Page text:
The professor in Concordia's Department of Communications will be joined by Jacques Latour, CIRA’s chief technology officer, and Chris Ritzo from the Measurement Lab Consortium (M-Lab), the organization that developed the methodology and administers the tests being discussed.
Along with his colleagues, McKelvey will explain the data, the test and its potential applications to the hearing, to the commission and to the broader Internet policy community in Canada.
He says he feels accountable to the public because they were the ones who generated the data in the first place. “Their participation exemplifies the use of crowd-sourcing internet measurement — internet-enabled research where large-scale participation investigates specific research questions.”
He acknowledges that public participation presents some challenges, scale being one of them. The CRTC deals with many small comments from citizens and it's not easy for all of these voices to be heard. He hopes nonetheless to convince the commission that this approach remains a vital direction in the future of media policy.
While the IPT project findings are still being collected, McKelvey’s intervention at these hearings aims to orient the commission and the hearing toward using this kind of data in a regulatory context. As is done internationally, the data can be used collaboratively with the CRTC’s own measurements.
McKelvey will highlight some of the specifics being measured by M-Lab, such as “Round-trip time” or RTT. Also known as ping, RTT is the time between sending a request and receiving a response. Online games as well as websites rely on many smaller, quick interactions between sender and receiver. Higher ping causes these real-time applications to perform poorly. McKelvey found that ping varies dramatically in Canada, something he believes is an important metric for the CRTC’s consideration of basic internet service.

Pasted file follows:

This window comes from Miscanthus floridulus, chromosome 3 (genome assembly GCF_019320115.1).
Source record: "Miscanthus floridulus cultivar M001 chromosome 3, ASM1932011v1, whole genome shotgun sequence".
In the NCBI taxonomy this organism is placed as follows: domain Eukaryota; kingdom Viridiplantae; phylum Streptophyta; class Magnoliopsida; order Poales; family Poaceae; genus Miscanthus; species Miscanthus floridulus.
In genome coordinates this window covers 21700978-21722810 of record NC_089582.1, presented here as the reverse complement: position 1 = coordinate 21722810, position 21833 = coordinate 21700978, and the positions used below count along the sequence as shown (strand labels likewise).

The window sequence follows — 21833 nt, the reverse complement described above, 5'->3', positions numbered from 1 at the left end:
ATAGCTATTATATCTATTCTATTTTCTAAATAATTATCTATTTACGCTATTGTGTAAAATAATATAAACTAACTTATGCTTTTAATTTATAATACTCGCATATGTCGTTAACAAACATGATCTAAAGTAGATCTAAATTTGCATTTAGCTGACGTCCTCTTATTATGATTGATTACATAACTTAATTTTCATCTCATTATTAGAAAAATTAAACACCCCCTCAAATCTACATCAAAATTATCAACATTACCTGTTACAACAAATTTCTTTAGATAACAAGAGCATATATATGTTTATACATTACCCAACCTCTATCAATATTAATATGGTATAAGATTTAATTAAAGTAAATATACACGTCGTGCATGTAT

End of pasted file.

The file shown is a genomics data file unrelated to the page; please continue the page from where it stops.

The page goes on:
Internet performance is always comparative. M-Lab and IPT can be used to measure inequities of broadband access. The fastest speeds were 12 times greater than the slowest in data McKelvey submitted. He asks, “How much inequity of access are we willing to tolerate?"
Overall, he hopes his intervention introduces the commission and the other participants to a major, reliable and open data source about internet performance in Canada which he believes has applications that will benefit all Canadians.
The CRTC’s "Let’s Talk Broadband" survey found that 50 per cent of Canadians did not know or did not respond to the question about their internet speed. “The tools mentioned here can help everyday Canadians better understand their internet performance,” he explains.
In the future, McKelvey hopes to initiate community-led, grassroots internet measurement and he thinks IPT is the perfect platform from which to do so. "Internet measurement is both complicated and collaborative. I hope this intervention helps."
Find out more about Communication Studies at Concordia.